With today’s announcement of the Federal Election, marketers are racing to secure media inventory for May before the influx of campaign dollars. But, is this the right thing to do? Or are there categories in which purchase decisions are influenced by the election campaign itself? We looked at the evidence from previous federal elections, and compared it to the much larger body of academic work based on US presidential elections. The key findings are as follows:

  1. Consumer confidence tends to increase over the course of an election campaign. Over the last four Federal election cycles consumer confidence has risen by an average of 4.4pts on the Roy Morgan Consumer Confidence ratings. This has not prevented retailers from seeking to blame election campaigns for lower sales expectations, but on average over a series of federal campaigns, there is no clear pattern at a total quarterly retail growth level
  1. Evidence from the US from 2000-12 suggests that when an election results in a change of government there is a marked difference in consumer confidence immediately following the election between districts strongly supporting the winning and losing party. In the event of an ALP victory in May, auto dealers or furniture retailers may look to prioritise their local area marketing efforts towards suburbs more strongly supporting Labor.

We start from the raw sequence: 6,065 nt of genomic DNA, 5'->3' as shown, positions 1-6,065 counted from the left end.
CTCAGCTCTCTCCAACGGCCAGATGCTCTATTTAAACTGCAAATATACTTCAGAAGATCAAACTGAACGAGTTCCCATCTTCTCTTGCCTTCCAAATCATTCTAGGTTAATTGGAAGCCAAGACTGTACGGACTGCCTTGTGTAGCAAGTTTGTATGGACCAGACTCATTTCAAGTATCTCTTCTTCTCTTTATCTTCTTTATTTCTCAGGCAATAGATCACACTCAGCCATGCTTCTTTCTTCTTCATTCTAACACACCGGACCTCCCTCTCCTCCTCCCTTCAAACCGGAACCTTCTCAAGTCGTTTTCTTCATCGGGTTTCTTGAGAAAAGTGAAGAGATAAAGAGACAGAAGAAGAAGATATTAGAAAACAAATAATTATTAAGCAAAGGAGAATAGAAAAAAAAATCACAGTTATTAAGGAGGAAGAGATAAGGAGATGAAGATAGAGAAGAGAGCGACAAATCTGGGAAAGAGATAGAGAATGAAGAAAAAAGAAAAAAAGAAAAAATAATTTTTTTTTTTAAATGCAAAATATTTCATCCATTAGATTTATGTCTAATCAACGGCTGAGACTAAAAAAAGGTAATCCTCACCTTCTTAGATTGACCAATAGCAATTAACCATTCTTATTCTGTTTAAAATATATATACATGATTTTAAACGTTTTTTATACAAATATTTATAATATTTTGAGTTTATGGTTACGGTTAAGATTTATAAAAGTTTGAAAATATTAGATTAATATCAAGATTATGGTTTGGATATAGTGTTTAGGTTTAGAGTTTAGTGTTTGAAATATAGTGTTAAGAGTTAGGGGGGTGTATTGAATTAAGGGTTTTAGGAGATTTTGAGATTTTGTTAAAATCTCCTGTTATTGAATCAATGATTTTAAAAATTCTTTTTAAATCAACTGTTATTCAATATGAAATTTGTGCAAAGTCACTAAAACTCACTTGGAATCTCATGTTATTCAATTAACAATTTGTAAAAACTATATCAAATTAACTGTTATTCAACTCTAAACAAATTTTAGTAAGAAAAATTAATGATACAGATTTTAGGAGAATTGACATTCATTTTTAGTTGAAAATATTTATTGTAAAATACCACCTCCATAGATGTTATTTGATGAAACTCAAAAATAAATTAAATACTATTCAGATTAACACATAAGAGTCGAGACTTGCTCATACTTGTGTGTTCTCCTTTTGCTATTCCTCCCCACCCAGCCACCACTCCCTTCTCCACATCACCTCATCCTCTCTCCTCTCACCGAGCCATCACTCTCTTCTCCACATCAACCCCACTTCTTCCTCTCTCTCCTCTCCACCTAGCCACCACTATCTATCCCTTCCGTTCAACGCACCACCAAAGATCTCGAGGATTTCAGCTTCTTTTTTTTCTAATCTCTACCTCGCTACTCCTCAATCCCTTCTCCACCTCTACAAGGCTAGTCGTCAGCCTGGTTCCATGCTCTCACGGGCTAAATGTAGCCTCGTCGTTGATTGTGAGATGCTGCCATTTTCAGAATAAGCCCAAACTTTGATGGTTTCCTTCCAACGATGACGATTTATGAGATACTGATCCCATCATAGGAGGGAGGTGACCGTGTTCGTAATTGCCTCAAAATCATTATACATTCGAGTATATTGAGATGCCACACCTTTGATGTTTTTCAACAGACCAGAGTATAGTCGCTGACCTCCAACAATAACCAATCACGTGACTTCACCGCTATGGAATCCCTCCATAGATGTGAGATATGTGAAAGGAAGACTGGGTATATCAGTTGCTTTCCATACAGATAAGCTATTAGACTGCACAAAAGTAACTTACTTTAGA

1. However, in neither data set is there any evidence that sales correlate to the shifts in consumer confidence in the way that we would expect outside of election uncertainty. There is some evidence (IBIS, 2007) that big ticket sales (auto, home furnishings, consumer electronics) will fall by 5-7% during campaign periods, but that almost all of this spending is deferred rather than lost: the purchases will still be made in the month following the election. So planning June/July promotional and pricing activity to take advantage of this likely rebound is likely to serve retailers in higher value categories better than competing for media during the election period.
  1. Discretionary purchases such as fashion and travel have also showed weakness in US campaign periods. However given the media cycle around US presidential elections this may simply be due to share of time rather than any confidence or uncertainty issues. Regular grocery purchases appear unaffected by election cycle uncertainty. And the sausage industry is of course rubbing its hands.

So the broad trend would appear to be that the less habitual the purchase decision in your category, the more likely it will be affected by the election campaign in the short term, and the more opportunity marketers have to reserve budget in April in order to maximise the small sales rebound in June.

Graeme Wood

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